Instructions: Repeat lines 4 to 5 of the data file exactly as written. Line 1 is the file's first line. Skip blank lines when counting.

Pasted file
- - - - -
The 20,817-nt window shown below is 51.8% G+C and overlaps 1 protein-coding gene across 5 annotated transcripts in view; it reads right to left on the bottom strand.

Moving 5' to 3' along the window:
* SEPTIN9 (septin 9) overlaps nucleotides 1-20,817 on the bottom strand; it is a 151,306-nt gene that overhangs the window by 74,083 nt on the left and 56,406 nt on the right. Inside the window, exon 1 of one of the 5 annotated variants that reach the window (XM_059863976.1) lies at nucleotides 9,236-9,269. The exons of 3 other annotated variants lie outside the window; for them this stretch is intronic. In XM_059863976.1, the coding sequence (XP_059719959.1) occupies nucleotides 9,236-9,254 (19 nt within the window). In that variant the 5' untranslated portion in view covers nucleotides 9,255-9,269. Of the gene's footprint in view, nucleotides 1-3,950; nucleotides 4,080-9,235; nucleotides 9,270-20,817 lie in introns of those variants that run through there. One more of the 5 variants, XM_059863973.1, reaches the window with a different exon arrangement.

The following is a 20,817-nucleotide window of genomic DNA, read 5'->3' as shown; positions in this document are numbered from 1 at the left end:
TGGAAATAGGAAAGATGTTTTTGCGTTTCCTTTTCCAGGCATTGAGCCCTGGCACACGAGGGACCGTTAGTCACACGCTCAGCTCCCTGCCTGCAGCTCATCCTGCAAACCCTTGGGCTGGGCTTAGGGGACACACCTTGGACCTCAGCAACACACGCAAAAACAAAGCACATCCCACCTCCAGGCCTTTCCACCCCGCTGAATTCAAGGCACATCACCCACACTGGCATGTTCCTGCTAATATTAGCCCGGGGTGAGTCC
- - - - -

The following is a 20,817-nucleotide window of genomic DNA, read 5'->3' as shown; positions in this document are numbered from 1 at the left end:
TGGAAATAGGAAAGATGTTTTTGCGTTTCCTTTTCCAGGCATTGAGCCCTGGCACACGAGGGACCGTTAGTCACACGCTCAGCTCCCTGCCTGCAGCTCATCCTGCAAACCCTTGGGCTGGGCTTAGGGGACACACCTTGGACCTCAGCAACACACGCAAAAACAAAGCACATCCCACCTCCAGGCCTTTCCACCCCGCTGAATTCAAGGCACATCACCCACACTGGCATGTTCCTGCTAATATTAGCCCGGGGTGAGTCC